The three visitors to the office of Rep. Charles Rangel leaned forward intently. One by one, they made their cases for keeping tax incentives for charitable contributions to the New York Democrat's legislative assistant, William Signer.

"We feel this is extremely unfair in terms of what we do to help the public good," said John J. Murray of the Cornell Medical Center in New York.

"You also have to think about who would pay the cost of these services if donations were cut back," said Faith Lasser of Irvington House Institute, which runs medical research laboratories.

"We have to do everything we can to encourage low-income people to contribute," said Paul V. DeVitt of the YMCA of Greater New York.

The three New Yorkers were just a few of the representatives of charitable organizations who made the rounds on Capitol Hill yesterday, talking mostly to congressional staffers and telling them of the dangers inherent in the Treasury Department's proposal to simplify the tax code. Operating under the auspices of an organization called Independent Sector, they came from all around the country to plead their case.

The Treasury proposals -- which include allowing no deductions until charitable giving exceeds 2 percent of income, doing away with the provision permitting non-itemizers to deduct contributions and restricting deductions for gifts of property that have gone up in value -- will reduce donations by 20 percent and thus curtail a host of worthwhile activities, according to charity lobbyists.

A sizable body of economic research, however, indicates that the picture may be, if not different, at least more complex than the one described by charitable oragnizations yesterday.

The deduction for contributions, for example, benefits the rich more than it does lower-income taxpayers. High marginal tax rates that now encourage deductible donations are not something for which the charities want to lobby. And an increase in disposable income, which most taxpayers would get from the Treasury Department's tax plan, could partly offset charities' losses if people have more money to donate.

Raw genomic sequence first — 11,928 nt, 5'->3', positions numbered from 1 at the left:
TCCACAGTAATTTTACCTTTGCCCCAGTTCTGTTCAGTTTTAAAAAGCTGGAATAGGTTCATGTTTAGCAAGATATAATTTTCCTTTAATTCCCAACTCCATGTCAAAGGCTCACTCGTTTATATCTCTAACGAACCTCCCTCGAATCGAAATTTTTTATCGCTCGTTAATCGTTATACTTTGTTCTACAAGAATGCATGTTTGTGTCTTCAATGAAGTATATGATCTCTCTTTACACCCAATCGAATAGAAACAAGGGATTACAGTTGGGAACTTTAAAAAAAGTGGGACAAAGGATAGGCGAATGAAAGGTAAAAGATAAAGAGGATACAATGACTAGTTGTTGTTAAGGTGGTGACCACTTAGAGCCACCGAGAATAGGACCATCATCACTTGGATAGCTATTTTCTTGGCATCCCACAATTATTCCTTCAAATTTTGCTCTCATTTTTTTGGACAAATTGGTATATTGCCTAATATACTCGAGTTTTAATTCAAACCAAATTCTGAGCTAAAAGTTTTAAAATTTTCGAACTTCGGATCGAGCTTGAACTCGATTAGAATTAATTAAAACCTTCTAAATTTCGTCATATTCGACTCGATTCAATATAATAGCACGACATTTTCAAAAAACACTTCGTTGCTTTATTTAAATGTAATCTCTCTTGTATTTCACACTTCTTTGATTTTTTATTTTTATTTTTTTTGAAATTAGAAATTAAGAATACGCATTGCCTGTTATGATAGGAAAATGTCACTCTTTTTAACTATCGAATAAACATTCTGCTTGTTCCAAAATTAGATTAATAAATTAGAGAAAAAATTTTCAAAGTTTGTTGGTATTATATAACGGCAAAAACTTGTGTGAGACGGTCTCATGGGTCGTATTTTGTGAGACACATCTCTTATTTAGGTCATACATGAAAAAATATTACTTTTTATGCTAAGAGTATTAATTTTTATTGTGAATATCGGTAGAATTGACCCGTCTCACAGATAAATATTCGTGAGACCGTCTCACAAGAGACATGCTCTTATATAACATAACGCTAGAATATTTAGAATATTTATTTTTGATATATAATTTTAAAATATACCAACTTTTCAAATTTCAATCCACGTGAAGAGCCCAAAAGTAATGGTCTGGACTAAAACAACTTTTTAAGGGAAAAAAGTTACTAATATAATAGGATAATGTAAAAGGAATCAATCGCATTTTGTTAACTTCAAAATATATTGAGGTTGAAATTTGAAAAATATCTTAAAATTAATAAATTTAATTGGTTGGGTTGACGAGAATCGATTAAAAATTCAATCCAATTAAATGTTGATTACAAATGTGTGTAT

"My view is, the Independent Sector is not leveling with the Congress on lots of things," said a prominent economist who asked that his name not be used because he works for a nonprofit institution that receives deductible contributions. "They are exaggerating the effects of the 2 percent ceiling, and they overlook the fact that half of the effect of the Treasury plan is a result of the fact that tax rates are being cut."

In general, people spend more money, on goods or on contributions, when the price is low. And the "price" of charitable giving is lower when the after-tax cost is less because of the impact of the charitable contribution deduction at higher tax rates. That "discount" would be reduced by lower tax rates.

Charitable organizations admit, with some embarassment, that the lower tax rates included in all the major simplification plans would curtail donations. But they are reluctant to oppose such a popular change.

"We have a dilemma," said Steve Delfin of United Way of America. "Any lowering of the tax rate is going to result in the net cost of the gift being more. We don't want to be against lower rates, so we're looking for alternatives to replace the money we would lose" because of the diminished tax incentive for giving.

A recent study by Gabriel Rudney of Yale University and Gerald Auten of Bowling Green State University found that contributions by well-to-do taxpayers are more likely to be affected by the tax code than giving by lower-income taxpayers.

More than 90 percent of charitable contributions made by families with incomes between $10,000 and $20,000 per year is not tax-induced, the study's authors found.

For that segment and for other lower-income groups, the deduction (permitted in part for taxpayers who don't itemize) "is a wasted subsidy," Rudney said. "This is giving that would take place without the deduction."

Tax experts also mention other factors that are hard to quantify but that might muddle the anticipated effect of restrictions on the charitable deduction.